Our History

Photo by Alastair Jamieson

The concept for Ark in the Park started with a member of Forest and Bird’s Waitākere Branch in early 1999. It was supported soon afterwards by the Branch committee.

The Waitākere Ranges Protection Society was invited to be involved and a steering committee was set up in May of 1999. This aimed to further the concept of an “open sanctuary” where, with increased predator control and targeted weed control, the ecology of the Waitākere Ranges would be restored and species that had been lost reintroduced to the ecosystem. The concept of the “Ark in the Park” within regional parkland was developed, in collaboration with the former Auckland Regional Council and others.

Fourteen potential sites around the Ranges were evaluated and three were short-listed. The site at Cascades Kauri Park was selected in 2000 as the priority site for restoration for several reasons. It featured an intact forest remnant, was already home to iconic species such as the Hochstetter’s frog and long-tailed bat (pekapeka), plus a diverse range of ecosystems and good access via tracks and roads. Good access made it both feasible and practical to carry out regular predator control. This was critical to the project’s success, as ,it was hoped the resulting low predator numbers would allow for the successful reintroduction of species.

Predator control began in 2002 with a network of bait stations in the ‘P block’, an area of 102 hectares immediately northwest of our maunga, Pukematekeo.

In 2017, we celebrated our 15th birthday.



The concept of Ark in the Park was conceived.


Cascade Kauri Park was chosen as the preferred location for Ark in the Park, out of 14 candidates.


Volunteers from Forest & Bird began animal pest control on a 250 hectare zone around Pukematekeo Mountain.


The total area with pest control was expanded to cover 600 hectares of the Waitākere River catchment, downstream of the Waitākere reservoir.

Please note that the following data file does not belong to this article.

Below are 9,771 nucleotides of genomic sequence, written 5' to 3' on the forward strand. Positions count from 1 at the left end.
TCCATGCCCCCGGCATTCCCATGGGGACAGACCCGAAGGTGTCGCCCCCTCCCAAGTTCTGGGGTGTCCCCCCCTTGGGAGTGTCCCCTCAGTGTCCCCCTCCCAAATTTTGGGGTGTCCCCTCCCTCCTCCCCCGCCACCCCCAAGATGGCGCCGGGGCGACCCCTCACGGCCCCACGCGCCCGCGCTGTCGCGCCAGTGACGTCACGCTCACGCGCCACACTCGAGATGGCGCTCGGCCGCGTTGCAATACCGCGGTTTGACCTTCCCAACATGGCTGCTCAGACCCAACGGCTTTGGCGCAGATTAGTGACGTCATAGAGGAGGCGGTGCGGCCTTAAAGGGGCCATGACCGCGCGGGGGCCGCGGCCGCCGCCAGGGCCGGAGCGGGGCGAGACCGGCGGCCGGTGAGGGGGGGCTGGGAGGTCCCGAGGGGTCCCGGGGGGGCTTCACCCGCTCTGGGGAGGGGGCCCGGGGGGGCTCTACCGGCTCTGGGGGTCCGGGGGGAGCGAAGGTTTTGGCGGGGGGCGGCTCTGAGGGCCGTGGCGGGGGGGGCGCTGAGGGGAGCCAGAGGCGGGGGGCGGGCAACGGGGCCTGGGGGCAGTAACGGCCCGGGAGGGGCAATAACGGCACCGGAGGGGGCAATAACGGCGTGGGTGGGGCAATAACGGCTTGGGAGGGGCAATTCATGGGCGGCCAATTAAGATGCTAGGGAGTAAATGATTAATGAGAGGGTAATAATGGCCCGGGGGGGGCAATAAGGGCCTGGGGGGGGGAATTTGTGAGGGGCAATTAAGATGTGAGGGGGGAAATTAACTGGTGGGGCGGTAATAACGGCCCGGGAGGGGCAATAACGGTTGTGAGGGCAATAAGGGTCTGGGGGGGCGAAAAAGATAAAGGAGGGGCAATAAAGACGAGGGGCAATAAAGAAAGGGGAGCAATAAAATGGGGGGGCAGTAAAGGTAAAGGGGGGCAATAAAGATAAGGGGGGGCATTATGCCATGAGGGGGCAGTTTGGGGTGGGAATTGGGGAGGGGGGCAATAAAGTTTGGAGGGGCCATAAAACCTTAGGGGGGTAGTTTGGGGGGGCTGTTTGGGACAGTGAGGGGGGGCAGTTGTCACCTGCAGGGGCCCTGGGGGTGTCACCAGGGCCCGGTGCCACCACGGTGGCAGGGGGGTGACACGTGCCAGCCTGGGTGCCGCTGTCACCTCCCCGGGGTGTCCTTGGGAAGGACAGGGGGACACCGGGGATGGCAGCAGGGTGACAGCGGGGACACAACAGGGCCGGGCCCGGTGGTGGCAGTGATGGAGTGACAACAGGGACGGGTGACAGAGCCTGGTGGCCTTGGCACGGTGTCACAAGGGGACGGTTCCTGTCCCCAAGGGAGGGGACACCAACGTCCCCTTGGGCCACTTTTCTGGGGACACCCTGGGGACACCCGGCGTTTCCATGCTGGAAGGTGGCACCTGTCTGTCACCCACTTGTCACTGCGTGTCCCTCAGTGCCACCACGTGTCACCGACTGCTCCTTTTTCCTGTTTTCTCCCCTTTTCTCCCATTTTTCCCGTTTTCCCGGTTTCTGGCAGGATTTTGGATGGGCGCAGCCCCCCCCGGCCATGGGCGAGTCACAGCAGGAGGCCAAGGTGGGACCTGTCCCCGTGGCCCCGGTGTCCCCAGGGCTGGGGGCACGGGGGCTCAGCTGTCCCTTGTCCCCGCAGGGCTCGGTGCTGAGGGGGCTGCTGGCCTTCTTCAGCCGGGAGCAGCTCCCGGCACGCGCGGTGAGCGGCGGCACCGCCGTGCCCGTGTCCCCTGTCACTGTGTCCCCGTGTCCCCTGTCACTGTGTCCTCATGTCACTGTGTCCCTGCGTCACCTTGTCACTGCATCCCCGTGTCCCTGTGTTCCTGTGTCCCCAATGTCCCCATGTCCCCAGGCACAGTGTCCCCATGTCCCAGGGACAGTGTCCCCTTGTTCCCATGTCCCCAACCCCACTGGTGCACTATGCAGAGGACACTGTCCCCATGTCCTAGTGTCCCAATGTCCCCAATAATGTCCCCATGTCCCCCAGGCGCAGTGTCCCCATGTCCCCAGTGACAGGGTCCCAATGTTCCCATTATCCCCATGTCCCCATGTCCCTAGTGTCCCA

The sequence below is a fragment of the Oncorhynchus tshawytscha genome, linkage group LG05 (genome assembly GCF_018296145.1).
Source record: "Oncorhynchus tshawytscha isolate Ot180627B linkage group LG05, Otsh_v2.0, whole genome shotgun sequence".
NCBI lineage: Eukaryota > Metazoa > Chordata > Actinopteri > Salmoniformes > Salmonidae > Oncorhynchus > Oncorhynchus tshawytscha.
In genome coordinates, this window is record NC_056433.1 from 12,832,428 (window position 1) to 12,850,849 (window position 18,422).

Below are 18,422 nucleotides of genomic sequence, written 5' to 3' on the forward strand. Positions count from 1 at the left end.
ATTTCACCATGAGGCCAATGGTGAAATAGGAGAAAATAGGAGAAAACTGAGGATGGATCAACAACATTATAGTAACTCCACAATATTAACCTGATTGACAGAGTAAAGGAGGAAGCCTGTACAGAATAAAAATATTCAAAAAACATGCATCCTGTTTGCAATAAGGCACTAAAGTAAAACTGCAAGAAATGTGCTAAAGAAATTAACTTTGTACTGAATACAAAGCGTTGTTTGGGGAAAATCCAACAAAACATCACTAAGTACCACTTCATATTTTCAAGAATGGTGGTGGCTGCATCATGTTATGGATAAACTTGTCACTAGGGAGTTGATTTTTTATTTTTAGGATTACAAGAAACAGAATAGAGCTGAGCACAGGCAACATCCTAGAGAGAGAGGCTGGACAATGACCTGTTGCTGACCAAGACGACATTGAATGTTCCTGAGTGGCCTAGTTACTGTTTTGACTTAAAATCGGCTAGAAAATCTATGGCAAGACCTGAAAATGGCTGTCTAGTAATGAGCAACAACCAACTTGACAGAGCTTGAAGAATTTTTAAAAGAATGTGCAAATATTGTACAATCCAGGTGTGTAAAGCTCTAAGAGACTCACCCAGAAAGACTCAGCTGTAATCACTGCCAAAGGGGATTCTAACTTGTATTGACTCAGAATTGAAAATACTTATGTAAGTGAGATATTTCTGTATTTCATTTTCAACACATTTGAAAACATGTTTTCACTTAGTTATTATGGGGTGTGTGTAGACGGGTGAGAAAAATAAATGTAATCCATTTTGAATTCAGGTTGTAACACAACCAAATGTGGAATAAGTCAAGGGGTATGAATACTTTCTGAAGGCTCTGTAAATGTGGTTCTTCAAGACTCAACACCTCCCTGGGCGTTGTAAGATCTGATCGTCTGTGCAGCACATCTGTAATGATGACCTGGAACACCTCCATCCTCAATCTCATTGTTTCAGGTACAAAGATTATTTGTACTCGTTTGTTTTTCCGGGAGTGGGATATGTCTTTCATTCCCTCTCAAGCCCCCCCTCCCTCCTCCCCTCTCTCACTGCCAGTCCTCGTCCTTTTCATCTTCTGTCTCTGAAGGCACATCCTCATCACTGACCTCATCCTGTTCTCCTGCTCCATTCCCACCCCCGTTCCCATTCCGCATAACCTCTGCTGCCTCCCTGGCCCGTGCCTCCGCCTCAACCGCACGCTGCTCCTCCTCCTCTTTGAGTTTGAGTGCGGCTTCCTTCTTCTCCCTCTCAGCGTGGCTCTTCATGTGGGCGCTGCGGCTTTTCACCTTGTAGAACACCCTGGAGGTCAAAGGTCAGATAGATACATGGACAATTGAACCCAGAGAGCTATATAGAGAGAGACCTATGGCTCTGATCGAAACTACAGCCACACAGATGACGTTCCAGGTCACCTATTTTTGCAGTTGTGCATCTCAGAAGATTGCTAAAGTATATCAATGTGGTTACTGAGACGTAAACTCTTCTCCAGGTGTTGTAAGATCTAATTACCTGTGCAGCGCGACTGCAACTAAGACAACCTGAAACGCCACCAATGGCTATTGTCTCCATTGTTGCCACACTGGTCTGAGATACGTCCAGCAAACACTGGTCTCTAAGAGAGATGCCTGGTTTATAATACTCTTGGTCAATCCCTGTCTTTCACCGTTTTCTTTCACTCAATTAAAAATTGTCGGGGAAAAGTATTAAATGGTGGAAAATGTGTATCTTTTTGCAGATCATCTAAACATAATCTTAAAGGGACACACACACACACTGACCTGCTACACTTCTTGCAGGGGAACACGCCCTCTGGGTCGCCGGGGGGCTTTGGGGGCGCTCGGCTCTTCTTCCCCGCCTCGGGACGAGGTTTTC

First translocation of whiteheads/pōpokatea.


In April, the Ark completes its first translocation of North Island robins/toutouwai.

In July, results of rat monitoring are below 5% for the first time, which is good news for native species in the Park.


Weekly volunteer sessions are established.


First translocation of hihi.


The total area with pest control is expanded to around 1,100 hectares.


In September, the Ark completes its first translocation of kōkako.


The total area with pest control is expanded to cover 1,800 hectares.

In December, the first known kōkako chick hatches in the Waitākere Ranges since kōkako were reintroduced.


The total area with pest control is expanded to cover 1,900 hectares.

In May, a second weekly volunteer session is added on Thursdays.


The total area with pest control is expanded to cover 2,100 hectares.


The number of stoats caught reaches 1,000.


The total area with pest contol is expanded to cover 2270 hectares.

The Waitākere Ranges are closed due to the threat of kauri dieback disease. Ark operations continue after the development of more intensive Standard Operating Procedures to prevent further spread.


First use of multiple toxin baits as alternatives to brodifacoum for pest control.

Ark in the Park is located in the Waitākere Ranges, which are currently closed to minimise the spread of kauri dieback disease.